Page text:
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Bee Study Bogus? Most Likely

Like the proverbial broken record, we’ve been ranting about the pesticide responsible for the bee-killing phenomenon known as Colony Collapse Disorder: And like the wobbly counter-puncher who won’t give up, the pesticide industry keeps trotting out other potential reasons for the bees’ demise since 2006.

One such story that received loads of national play broke Friday. A new study blamed the combined effects of a fungus and virus for wiping out a third of the beehives in the U.S. in the past four years.

Some great reporting, however, revealed just how bogus the latest study will likely prove to be when all is revealed:

About The Author

Paul Tukey

An international leader of the green movement, Mr. Tukey is a journalist, author, filmmaker, TV host, activist and award-winning public speaker, who is widely recognized as North America's leading advocate for landscape sustainability and toxic pesticide reduction strategies.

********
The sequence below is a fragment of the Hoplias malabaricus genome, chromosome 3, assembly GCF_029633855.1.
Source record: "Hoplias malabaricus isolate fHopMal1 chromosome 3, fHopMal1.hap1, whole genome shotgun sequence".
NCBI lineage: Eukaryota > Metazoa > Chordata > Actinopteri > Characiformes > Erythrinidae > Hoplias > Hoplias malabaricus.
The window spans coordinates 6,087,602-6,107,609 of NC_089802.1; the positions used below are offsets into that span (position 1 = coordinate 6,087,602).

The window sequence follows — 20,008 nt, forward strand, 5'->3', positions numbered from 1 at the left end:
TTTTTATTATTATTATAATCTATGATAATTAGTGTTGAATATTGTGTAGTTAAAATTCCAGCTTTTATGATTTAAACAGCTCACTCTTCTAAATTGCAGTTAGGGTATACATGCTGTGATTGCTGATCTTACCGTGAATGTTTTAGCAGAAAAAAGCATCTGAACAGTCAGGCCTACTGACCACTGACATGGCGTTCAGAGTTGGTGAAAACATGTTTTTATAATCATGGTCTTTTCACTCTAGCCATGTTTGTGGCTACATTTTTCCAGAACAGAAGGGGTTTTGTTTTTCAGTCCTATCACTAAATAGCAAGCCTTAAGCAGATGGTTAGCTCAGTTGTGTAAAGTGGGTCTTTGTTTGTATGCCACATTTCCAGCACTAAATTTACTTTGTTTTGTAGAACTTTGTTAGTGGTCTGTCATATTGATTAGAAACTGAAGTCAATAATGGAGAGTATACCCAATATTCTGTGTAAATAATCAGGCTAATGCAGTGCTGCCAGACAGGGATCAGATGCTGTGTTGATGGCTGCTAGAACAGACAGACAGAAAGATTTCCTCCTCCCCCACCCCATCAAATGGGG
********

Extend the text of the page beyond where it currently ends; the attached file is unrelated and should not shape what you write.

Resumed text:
Number of Entries : 1023
  • Layanee
    • Paul Tukey

      The issue on CCD and these studies that point to “causes” other than pesticides comes down to a question: What came first? The pesticides or the problem. Farmers almost always have the gut answer correct. In this case the farmers are the hundreds if not thousands of beekeepers who are certain that neonicotines are root cause of colony collapse disorder. I’m not a PhD, admittedly, but I’ve yet to read anything that points to an answer other than the pesticides.

      And for Linda to suggest that science can’t be “bought” at universities is an incredibly naive statement. I’m not saying Jerry was bought out, not at all. But I do think, overall, there’s a ton of pressure from the chemical industry for scientists to find an answer, any answer, that doesn’t point back directly to pesticides.

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